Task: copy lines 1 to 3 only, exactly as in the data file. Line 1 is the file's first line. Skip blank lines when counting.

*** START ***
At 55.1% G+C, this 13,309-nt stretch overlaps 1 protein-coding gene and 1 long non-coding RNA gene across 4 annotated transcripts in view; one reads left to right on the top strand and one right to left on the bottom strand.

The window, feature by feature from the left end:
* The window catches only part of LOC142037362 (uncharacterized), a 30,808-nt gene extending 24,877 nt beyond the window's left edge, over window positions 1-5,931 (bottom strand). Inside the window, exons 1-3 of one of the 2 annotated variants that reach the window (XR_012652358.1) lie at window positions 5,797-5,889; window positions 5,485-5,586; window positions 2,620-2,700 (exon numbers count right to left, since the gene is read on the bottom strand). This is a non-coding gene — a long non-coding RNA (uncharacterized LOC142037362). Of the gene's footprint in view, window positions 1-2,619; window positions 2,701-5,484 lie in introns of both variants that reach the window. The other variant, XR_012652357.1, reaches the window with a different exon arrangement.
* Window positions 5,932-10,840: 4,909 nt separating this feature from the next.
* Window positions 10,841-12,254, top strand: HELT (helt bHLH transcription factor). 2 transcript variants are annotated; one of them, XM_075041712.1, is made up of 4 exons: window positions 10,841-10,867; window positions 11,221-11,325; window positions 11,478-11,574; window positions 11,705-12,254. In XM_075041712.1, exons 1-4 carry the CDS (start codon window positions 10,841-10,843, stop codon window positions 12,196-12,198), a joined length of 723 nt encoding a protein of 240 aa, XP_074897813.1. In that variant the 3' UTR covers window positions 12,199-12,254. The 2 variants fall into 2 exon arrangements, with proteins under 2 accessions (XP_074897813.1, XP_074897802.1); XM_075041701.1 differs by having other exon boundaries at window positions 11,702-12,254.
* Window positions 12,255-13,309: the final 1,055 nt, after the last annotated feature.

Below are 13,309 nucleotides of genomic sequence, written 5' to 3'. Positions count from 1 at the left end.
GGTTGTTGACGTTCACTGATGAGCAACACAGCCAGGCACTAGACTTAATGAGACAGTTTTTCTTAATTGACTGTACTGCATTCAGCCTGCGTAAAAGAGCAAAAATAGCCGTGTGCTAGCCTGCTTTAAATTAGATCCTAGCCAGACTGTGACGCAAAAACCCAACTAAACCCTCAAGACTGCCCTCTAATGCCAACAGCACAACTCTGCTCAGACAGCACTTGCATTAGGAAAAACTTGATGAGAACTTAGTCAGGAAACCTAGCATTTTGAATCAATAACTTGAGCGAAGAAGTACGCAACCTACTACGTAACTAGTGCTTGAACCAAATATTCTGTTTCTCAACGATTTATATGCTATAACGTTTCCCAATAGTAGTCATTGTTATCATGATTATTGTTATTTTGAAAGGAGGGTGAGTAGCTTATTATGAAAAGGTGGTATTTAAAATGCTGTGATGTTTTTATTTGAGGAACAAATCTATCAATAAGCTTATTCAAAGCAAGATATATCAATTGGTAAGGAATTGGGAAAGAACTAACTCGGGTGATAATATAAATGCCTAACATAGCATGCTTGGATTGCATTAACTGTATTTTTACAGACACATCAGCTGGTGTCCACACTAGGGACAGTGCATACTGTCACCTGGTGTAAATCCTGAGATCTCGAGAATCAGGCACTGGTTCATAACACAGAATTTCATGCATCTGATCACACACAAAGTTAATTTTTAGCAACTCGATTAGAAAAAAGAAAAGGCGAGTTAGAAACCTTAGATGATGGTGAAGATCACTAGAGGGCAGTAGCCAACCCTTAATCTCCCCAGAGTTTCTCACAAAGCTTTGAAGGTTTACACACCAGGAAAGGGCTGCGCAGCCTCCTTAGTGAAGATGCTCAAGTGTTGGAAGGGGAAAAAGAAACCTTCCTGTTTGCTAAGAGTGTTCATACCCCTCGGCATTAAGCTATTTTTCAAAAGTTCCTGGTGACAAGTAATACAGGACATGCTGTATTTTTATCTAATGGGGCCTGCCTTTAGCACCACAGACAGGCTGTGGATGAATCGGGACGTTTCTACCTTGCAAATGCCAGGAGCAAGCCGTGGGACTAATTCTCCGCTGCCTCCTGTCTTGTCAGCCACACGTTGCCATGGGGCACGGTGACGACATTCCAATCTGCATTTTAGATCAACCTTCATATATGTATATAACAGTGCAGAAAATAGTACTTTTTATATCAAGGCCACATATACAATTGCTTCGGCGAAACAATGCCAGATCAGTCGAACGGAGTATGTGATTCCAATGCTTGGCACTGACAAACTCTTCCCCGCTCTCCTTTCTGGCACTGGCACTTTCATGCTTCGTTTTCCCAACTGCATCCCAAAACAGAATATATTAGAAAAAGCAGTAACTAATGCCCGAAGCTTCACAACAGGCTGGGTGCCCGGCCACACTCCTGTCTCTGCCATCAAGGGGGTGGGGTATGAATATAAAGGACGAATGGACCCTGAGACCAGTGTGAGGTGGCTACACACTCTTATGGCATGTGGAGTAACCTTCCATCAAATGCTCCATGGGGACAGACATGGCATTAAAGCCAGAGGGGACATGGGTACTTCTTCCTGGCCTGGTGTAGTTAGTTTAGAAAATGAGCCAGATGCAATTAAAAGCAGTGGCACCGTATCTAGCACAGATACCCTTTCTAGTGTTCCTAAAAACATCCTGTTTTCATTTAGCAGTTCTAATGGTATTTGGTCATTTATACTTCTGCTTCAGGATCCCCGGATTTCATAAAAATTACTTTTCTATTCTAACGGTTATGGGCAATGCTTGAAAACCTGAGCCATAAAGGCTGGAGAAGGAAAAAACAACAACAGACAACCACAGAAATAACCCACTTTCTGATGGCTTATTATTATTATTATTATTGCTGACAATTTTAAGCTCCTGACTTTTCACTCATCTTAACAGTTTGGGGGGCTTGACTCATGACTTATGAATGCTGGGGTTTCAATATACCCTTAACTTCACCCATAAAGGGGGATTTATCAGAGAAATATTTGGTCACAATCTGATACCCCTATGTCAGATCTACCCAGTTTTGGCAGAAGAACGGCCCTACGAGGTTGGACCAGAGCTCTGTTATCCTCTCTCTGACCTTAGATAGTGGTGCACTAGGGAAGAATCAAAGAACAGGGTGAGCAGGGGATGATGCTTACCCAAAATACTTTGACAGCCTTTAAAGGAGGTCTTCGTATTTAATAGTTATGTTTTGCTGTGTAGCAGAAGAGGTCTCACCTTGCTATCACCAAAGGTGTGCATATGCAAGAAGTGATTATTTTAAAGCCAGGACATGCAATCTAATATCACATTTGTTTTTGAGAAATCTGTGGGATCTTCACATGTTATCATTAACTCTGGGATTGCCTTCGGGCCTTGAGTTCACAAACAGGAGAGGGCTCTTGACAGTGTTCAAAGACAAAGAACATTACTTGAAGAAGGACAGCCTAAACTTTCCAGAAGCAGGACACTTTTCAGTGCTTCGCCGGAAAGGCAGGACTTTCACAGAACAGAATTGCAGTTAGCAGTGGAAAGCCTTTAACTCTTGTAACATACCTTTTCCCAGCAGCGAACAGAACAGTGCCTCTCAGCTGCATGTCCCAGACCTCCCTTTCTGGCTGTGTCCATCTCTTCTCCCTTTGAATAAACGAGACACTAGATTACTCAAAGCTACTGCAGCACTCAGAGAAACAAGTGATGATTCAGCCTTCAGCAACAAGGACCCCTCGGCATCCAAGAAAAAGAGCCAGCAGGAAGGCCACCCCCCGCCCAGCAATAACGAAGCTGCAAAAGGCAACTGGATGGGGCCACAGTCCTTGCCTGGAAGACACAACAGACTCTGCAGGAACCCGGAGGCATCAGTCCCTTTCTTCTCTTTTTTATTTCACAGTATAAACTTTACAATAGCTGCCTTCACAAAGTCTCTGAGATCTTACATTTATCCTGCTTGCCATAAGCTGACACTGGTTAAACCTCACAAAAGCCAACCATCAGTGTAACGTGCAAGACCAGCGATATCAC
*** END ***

At 55.1% G+C, this 13,309-nt stretch overlaps 1 protein-coding gene and 1 long non-coding RNA gene across 4 annotated transcripts in view; one reads left to right on the top strand and one right to left on the bottom strand.

The window, feature by feature from the left end:
* The window catches only part of LOC142037362 (uncharacterized), a 30,808-nt gene extending 24,877 nt beyond the window's left edge, over window positions 1-5,931 (bottom strand). Inside the window, exons 1-3 of one of the 2 annotated variants that reach the window (XR_012652358.1) lie at window positions 5,797-5,889; window positions 5,485-5,586; window positions 2,620-2,700 (exon numbers count right to left, since the gene is read on the bottom strand). This is a non-coding gene — a long non-coding RNA (uncharacterized LOC142037362). Of the gene's footprint in view, window positions 1-2,619; window positions 2,701-5,484 lie in introns of both variants that reach the window. The other variant, XR_012652357.1, reaches the window with a different exon arrangement.